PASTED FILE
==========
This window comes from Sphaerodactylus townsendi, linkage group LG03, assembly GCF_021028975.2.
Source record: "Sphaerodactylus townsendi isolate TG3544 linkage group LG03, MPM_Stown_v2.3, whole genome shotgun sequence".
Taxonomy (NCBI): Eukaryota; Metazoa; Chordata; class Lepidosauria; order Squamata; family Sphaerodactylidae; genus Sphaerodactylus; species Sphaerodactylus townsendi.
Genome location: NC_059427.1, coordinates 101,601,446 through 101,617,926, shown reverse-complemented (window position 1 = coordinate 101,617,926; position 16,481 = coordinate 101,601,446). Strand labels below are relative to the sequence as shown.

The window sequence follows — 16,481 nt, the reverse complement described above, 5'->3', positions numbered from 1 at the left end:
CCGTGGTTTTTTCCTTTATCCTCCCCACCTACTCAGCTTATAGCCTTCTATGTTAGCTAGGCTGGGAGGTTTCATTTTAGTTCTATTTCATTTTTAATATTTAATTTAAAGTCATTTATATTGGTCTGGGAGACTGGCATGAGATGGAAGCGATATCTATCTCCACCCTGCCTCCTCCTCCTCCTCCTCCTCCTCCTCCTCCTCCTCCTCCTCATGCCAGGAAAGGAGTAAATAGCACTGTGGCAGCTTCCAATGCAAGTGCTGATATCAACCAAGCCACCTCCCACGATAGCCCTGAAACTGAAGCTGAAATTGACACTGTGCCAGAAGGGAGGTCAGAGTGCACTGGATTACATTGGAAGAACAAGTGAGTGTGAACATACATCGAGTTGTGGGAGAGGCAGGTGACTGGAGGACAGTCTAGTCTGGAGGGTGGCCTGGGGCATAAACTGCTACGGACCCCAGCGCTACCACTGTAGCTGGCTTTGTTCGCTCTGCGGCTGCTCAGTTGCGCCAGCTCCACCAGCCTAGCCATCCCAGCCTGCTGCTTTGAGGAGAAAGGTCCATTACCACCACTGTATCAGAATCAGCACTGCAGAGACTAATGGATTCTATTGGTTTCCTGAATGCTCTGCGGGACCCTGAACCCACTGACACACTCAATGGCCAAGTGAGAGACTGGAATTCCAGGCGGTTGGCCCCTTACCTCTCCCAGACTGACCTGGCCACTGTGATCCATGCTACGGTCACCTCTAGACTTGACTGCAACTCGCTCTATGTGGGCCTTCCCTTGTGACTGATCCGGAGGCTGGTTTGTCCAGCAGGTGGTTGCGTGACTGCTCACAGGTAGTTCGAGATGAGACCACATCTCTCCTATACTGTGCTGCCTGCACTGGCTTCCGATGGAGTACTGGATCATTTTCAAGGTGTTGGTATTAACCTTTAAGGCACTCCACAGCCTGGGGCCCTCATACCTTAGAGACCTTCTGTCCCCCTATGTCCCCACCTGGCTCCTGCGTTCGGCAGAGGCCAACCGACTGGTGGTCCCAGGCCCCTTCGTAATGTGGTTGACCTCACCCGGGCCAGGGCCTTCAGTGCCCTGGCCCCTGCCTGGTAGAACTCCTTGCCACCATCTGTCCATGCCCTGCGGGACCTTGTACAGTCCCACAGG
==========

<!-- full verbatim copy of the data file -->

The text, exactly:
This window comes from Sphaerodactylus townsendi, linkage group LG03, assembly GCF_021028975.2.
Source record: "Sphaerodactylus townsendi isolate TG3544 linkage group LG03, MPM_Stown_v2.3, whole genome shotgun sequence".
Taxonomy (NCBI): Eukaryota; Metazoa; Chordata; class Lepidosauria; order Squamata; family Sphaerodactylidae; genus Sphaerodactylus; species Sphaerodactylus townsendi.
Genome location: NC_059427.1, coordinates 101,601,446 through 101,617,926, shown reverse-complemented (window position 1 = coordinate 101,617,926; position 16,481 = coordinate 101,601,446). Strand labels below are relative to the sequence as shown.

The window sequence follows — 16,481 nt, the reverse complement described above, 5'->3', positions numbered from 1 at the left end:
CCGTGGTTTTTTCCTTTATCCTCCCCACCTACTCAGCTTATAGCCTTCTATGTTAGCTAGGCTGGGAGGTTTCATTTTAGTTCTATTTCATTTTTAATATTTAATTTAAAGTCATTTATATTGGTCTGGGAGACTGGCATGAGATGGAAGCGATATCTATCTCCACCCTGCCTCCTCCTCCTCCTCCTCCTCCTCCTCCTCCTCCTCCTCCTCATGCCAGGAAAGGAGTAAATAGCACTGTGGCAGCTTCCAATGCAAGTGCTGATATCAACCAAGCCACCTCCCACGATAGCCCTGAAACTGAAGCTGAAATTGACACTGTGCCAGAAGGGAGGTCAGAGTGCACTGGATTACATTGGAAGAACAAGTGAGTGTGAACATACATCGAGTTGTGGGAGAGGCAGGTGACTGGAGGACAGTCTAGTCTGGAGGGTGGCCTGGGGCATAAACTGCTACGGACCCCAGCGCTACCACTGTAGCTGGCTTTGTTCGCTCTGCGGCTGCTCAGTTGCGCCAGCTCCACCAGCCTAGCCATCCCAGCCTGCTGCTTTGAGGAGAAAGGTCCATTACCACCACTGTATCAGAATCAGCACTGCAGAGACTAATGGATTCTATTGGTTTCCTGAATGCTCTGCGGGACCCTGAACCCACTGACACACTCAATGGCCAAGTGAGAGACTGGAATTCCAGGCGGTTGGCCCCTTACCTCTCCCAGACTGACCTGGCCACTGTGATCCATGCTACGGTCACCTCTAGACTTGACTGCAACTCGCTCTATGTGGGCCTTCCCTTGTGACTGATCCGGAGGCTGGTTTGTCCAGCAGGTGGTTGCGTGACTGCTCACAGGTAGTTCGAGATGAGACCACATCTCTCCTATACTGTGCTGCCTGCACTGGCTTCCGATGGAGTACTGGATCATTTTCAAGGTGTTGGTATTAACCTTTAAGGCACTCCACAGCCTGGGGCCCTCATACCTTAGAGACCTTCTGTCCCCCTATGTCCCCACCTGGCTCCTGCGTTCGGCAGAGGCCAACCGACTGGTGGTCCCAGGCCCCTTCGTAATGTGGTTGACCTCACCCGGGCCAGGGCCTTCAGTGCCCTGGCCCCTGCCTGGTAGAACTCCTTGCCACCATCTGTCCATGCCCTGCGGGACCTTGTACAGTCCCACAGG